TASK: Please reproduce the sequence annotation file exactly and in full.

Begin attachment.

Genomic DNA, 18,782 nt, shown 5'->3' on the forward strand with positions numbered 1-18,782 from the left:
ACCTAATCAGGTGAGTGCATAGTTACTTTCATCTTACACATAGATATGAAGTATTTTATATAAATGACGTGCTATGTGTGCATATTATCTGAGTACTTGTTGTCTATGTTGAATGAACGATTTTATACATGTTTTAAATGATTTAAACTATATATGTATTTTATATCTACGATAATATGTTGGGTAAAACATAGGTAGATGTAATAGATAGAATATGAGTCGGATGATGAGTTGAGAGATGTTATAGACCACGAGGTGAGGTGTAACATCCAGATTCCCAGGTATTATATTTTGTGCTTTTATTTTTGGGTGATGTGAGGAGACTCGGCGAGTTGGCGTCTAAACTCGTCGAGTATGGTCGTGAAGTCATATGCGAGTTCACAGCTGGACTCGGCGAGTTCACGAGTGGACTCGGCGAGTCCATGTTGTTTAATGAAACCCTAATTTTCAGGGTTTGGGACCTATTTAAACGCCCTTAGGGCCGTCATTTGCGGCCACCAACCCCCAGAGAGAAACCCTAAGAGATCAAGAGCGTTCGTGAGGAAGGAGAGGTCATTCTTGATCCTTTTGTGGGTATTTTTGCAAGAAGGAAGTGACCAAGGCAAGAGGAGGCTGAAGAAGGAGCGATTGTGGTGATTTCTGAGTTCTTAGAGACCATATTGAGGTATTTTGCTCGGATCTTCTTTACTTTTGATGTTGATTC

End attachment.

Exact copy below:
Genomic DNA, 18,782 nt, shown 5'->3' on the forward strand with positions numbered 1-18,782 from the left:
ACCTAATCAGGTGAGTGCATAGTTACTTTCATCTTACACATAGATATGAAGTATTTTATATAAATGACGTGCTATGTGTGCATATTATCTGAGTACTTGTTGTCTATGTTGAATGAACGATTTTATACATGTTTTAAATGATTTAAACTATATATGTATTTTATATCTACGATAATATGTTGGGTAAAACATAGGTAGATGTAATAGATAGAATATGAGTCGGATGATGAGTTGAGAGATGTTATAGACCACGAGGTGAGGTGTAACATCCAGATTCCCAGGTATTATATTTTGTGCTTTTATTTTTGGGTGATGTGAGGAGACTCGGCGAGTTGGCGTCTAAACTCGTCGAGTATGGTCGTGAAGTCATATGCGAGTTCACAGCTGGACTCGGCGAGTTCACGAGTGGACTCGGCGAGTCCATGTTGTTTAATGAAACCCTAATTTTCAGGGTTTGGGACCTATTTAAACGCCCTTAGGGCCGTCATTTGCGGCCACCAACCCCCAGAGAGAAACCCTAAGAGATCAAGAGCGTTCGTGAGGAAGGAGAGGTCATTCTTGATCCTTTTGTGGGTATTTTTGCAAGAAGGAAGTGACCAAGGCAAGAGGAGGCTGAAGAAGGAGCGATTGTGGTGATTTCTGAGTTCTTAGAGACCATATTGAGGTATTTTGCTCGGATCTTCTTTACTTTTGATGTTGATTC